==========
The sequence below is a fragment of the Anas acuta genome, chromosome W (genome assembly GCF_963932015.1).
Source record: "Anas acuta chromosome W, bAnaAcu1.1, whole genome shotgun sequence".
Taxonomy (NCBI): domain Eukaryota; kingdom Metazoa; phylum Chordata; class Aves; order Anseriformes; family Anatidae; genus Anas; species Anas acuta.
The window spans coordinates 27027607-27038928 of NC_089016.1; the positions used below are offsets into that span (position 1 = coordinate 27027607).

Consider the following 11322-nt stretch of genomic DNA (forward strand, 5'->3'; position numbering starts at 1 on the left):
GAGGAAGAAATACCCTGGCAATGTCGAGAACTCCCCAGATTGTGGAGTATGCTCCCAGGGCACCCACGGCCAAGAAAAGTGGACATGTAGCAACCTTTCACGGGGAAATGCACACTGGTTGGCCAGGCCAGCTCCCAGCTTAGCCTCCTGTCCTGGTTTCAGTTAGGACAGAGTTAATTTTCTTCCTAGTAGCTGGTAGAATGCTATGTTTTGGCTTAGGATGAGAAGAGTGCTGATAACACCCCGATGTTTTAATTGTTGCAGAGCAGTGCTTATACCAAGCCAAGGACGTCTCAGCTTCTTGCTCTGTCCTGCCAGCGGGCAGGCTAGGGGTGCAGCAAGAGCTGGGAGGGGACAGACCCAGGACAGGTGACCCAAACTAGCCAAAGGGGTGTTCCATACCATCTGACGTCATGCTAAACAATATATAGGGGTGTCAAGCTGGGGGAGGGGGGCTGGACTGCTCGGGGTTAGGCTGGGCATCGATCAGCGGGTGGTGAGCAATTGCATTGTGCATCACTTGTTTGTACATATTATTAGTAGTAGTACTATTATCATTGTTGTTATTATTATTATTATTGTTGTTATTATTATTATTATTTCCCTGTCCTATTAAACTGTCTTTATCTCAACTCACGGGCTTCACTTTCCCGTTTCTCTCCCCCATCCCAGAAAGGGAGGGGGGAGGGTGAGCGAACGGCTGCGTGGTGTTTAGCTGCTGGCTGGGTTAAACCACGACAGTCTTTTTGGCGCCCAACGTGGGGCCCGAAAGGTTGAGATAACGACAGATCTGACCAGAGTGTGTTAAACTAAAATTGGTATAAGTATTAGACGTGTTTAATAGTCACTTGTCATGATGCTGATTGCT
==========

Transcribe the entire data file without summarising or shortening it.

The sequence below is a fragment of the Anas acuta genome, chromosome W (genome assembly GCF_963932015.1).
Source record: "Anas acuta chromosome W, bAnaAcu1.1, whole genome shotgun sequence".
Taxonomy (NCBI): domain Eukaryota; kingdom Metazoa; phylum Chordata; class Aves; order Anseriformes; family Anatidae; genus Anas; species Anas acuta.
The window spans coordinates 27027607-27038928 of NC_089016.1; the positions used below are offsets into that span (position 1 = coordinate 27027607).

Consider the following 11322-nt stretch of genomic DNA (forward strand, 5'->3'; position numbering starts at 1 on the left):
GAGGAAGAAATACCCTGGCAATGTCGAGAACTCCCCAGATTGTGGAGTATGCTCCCAGGGCACCCACGGCCAAGAAAAGTGGACATGTAGCAACCTTTCACGGGGAAATGCACACTGGTTGGCCAGGCCAGCTCCCAGCTTAGCCTCCTGTCCTGGTTTCAGTTAGGACAGAGTTAATTTTCTTCCTAGTAGCTGGTAGAATGCTATGTTTTGGCTTAGGATGAGAAGAGTGCTGATAACACCCCGATGTTTTAATTGTTGCAGAGCAGTGCTTATACCAAGCCAAGGACGTCTCAGCTTCTTGCTCTGTCCTGCCAGCGGGCAGGCTAGGGGTGCAGCAAGAGCTGGGAGGGGACAGACCCAGGACAGGTGACCCAAACTAGCCAAAGGGGTGTTCCATACCATCTGACGTCATGCTAAACAATATATAGGGGTGTCAAGCTGGGGGAGGGGGGCTGGACTGCTCGGGGTTAGGCTGGGCATCGATCAGCGGGTGGTGAGCAATTGCATTGTGCATCACTTGTTTGTACATATTATTAGTAGTAGTACTATTATCATTGTTGTTATTATTATTATTATTGTTGTTATTATTATTATTATTTCCCTGTCCTATTAAACTGTCTTTATCTCAACTCACGGGCTTCACTTTCCCGTTTCTCTCCCCCATCCCAGAAAGGGAGGGGGGAGGGTGAGCGAACGGCTGCGTGGTGTTTAGCTGCTGGCTGGGTTAAACCACGACAGTCTTTTTGGCGCCCAACGTGGGGCCCGAAAGGTTGAGATAACGACAGATCTGACCAGAGTGTGTTAAACTAAAATTGGTATAAGTATTAGACGTGTTTAATAGTCACTTGTCATGATGCTGATTGCT